My biggest culture shock when returning back to America from Amman, Jordan, was seeing pictures of Za’atari Camp in Jordan all over the American media. Countless people asked me about Jordan’s Syrian refugee camps and were surprised when I told them about the crisis facing another group of refugees in Jordan: the Sudanese. Jordan is home to many groups of refugees, and in light of the Syrian refugee crisis, other nationalities often don’t receive as much media attention or as much aid.
When I tell people in America about Jordan, I also tell them about the Sudanese—and my mind goes back to a particular night in mid-December, a few days before I left.
I remember that night’s events vividly. I met up with a friend in Jebel Webdeh—the comfortable expat community in Amman, where foreigners congregate for coffee meetings and Tequila Tuesdays. It is also home to many of Jordan’s Sudanese.
Since October, hundreds of Sudanese had been peacefully protesting outside the United Nations High Commissioner for Refugees, asking for more help from the international community. Their message was clear: they wanted more aid; they wanted to not be forgotten.
Suddenly, on that mid-December night, Jordanian security forces arrived at their protest, rounded up 800 people, tied their hands with zip-ties, placed them on several buses, and brought them to the airport to be deported back to Sudan.
My friend was close friends with a Sudanese man who lived near her in Jebel Webdeh. She frantically talked to him on What’s App during our entire dinner: Was there anything she could do to help—maybe bring him food, or just talk? After dinner, she insisted we stop by his house. We found him with his friends, all sitting silently in a circle. Everyone was in shock as reality sunk in: their loved ones might not be coming home. One man held up his hands, revealing scratches, telling us how he managed to escape the airport by climbing over a wall. Hundreds of his community weren’t as lucky. Throughout our conversation, everyone was getting What’s App messages and calls from other Sudanese friends. One had been stopped on his usual trip home from work and sent to the police station. Another had been attacked in his home. For refugees in Jordan, scenes like this are common and an absolute nightmare. Still, most of the Sudanese in Amman would rather die than be sent back to Sudan. I realized that the only reason I felt safe in Jordan is because I’m an American.
In Jordan, I volunteered for a human rights law organization, the International Refugee Assistance Project (IRAP). I now called them repeatedly, trying to relay the information I was hearing from the Sudanese. Non-refoulement—not sending people back to a country where they would be tortured—is a fundamental principle of international law. The staff at IRAP were as concerned as I was. They urgently asked for relevant details: “Where are you? How many people? Is everyone safe?” Over the phone, they provided what they could: the phone number for the U.N.’s hotline, contact information for another NGO that was offering a safe place for the Sudanese to stay. Different NGO workers and journalists started e-mail threads. We were all frantically sharing each other’s Facebook posts and hoping that people in the States would listen. But if the U.N. can’t prevent the deportations, what can we do? International law exists in theory, but it can’t immediately protect someone from a government who decides to force them onto a plane.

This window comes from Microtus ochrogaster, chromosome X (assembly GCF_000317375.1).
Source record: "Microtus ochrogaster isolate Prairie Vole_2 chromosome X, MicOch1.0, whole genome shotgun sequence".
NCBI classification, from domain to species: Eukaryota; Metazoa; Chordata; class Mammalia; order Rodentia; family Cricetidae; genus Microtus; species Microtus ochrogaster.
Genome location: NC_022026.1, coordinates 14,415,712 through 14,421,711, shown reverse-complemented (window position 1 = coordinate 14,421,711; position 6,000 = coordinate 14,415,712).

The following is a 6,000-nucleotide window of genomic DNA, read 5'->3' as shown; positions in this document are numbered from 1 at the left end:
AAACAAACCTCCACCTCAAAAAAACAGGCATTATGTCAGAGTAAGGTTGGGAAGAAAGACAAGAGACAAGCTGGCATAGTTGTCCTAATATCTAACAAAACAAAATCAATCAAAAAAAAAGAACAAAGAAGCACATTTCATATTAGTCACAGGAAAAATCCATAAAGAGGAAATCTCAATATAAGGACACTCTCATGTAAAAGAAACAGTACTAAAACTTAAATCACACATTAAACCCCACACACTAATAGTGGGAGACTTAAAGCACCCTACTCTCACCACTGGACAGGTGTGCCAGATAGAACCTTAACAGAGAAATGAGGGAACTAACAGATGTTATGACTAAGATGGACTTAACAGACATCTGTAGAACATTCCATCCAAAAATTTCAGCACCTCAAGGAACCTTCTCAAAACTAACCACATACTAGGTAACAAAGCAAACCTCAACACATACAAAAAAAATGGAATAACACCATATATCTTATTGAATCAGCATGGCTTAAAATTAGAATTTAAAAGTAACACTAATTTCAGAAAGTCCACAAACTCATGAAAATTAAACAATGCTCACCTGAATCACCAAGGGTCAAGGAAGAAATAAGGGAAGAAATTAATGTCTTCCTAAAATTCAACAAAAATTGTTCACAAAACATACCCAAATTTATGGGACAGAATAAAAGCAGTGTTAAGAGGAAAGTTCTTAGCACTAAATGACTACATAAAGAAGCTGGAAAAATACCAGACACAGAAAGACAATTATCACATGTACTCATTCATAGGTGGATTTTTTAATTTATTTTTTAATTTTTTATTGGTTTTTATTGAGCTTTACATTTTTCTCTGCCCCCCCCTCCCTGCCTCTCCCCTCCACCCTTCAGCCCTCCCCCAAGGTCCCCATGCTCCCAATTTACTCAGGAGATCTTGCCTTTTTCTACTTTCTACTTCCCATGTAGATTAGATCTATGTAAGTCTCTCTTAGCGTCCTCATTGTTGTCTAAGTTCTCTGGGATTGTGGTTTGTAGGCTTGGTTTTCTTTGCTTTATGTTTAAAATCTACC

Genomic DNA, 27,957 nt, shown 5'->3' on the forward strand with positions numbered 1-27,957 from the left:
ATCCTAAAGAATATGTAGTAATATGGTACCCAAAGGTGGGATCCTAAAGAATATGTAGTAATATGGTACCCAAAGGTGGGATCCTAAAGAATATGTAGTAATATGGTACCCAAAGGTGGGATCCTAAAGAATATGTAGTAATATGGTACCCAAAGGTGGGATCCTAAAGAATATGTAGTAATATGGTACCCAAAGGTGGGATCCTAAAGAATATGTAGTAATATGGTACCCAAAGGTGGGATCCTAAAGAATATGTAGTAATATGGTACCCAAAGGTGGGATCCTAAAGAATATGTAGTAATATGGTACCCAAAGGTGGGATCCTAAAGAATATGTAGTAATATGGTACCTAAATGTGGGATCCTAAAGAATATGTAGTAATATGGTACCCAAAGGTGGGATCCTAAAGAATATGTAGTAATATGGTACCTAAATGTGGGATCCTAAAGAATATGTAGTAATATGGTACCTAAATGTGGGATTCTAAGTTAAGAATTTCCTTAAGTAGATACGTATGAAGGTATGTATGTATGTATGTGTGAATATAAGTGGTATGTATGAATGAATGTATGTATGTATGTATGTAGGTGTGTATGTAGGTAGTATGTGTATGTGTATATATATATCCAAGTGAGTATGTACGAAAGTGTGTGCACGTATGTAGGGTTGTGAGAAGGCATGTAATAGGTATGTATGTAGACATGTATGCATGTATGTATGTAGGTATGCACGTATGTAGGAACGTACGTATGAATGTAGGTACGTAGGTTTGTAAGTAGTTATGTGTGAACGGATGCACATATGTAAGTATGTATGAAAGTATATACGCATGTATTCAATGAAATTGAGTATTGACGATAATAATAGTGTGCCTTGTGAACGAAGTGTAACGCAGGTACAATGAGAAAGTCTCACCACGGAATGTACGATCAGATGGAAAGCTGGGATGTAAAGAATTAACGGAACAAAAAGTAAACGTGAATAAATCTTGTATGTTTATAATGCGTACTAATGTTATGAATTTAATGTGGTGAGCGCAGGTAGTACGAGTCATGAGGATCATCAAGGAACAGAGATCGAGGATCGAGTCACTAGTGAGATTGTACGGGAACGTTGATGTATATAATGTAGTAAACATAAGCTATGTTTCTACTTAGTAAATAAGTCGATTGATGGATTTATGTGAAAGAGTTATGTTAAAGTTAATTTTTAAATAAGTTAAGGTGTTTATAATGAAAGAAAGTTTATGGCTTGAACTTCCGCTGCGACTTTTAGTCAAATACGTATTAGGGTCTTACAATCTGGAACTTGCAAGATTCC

The next morning, my friend heard some good news from her Sudanese friends. It seemed that the U.N. had negotiated to stop the deportations. The Sudanese of Amman were being held in the cargo section of the airport in a makeshift detention center, but they thought they’d be allowed to leave soon. For a day, we believed deportation was just an empty threat from the Jordanian police.
I woke up the following morning and it was time for me to leave Jordan. Like many expats in Jordan, I was going home for Christmas. My bags were packed, and I called for a Uber to go to the airport and said goodbye to my roommate.
Then I got a Facebook message from my friend: the deportations were going forward. I called an IRAP staff member. Shit, he said. He was also on his way to the airport. We were on the same flight, both headed home.
We spent the next few hours dealing with last-minute delays. We knew we’d be okay, though, because we had American passports. After 14 sleepless hours, we’d missed our connecting flights and were in Chicago for the night. I landed in my hotel room, bags in hand, and started crying. How am I safe when the Sudanese of Amman are being handed over to the government they fled? How am I going home to my family when theirs are being torn apart?
A knock on my door—room service with the sandwich I’d ordered. I realized I didn’t have any American money for a tip. Utterly exhausted and hardly able to string words together, I clumsily explained that I only had Jordanian money.
“You just got back from Jordan?” he asked. “I lived there for 10 years. Then I came here as a refugee. I’m Iraqi.”
I think of the Iraqi people I met in Jordan, and the Sudanese, the Syrians, the countless others from different nations with their lives in limbo. My mind is numb; I cannot speak, yet it is suddenly so clear to me: The borders you’re born in and the country listed on your passport have the power to define you. Sometimes you can escape. Sometimes you can’t. —Casey Smith ’17
Casey Smith ’17, one of the founders of the Wesleyan Refugee Project, is from Chapel Hill, N.C., and majoring in the College of Social Studies. Reach her at email@example.com.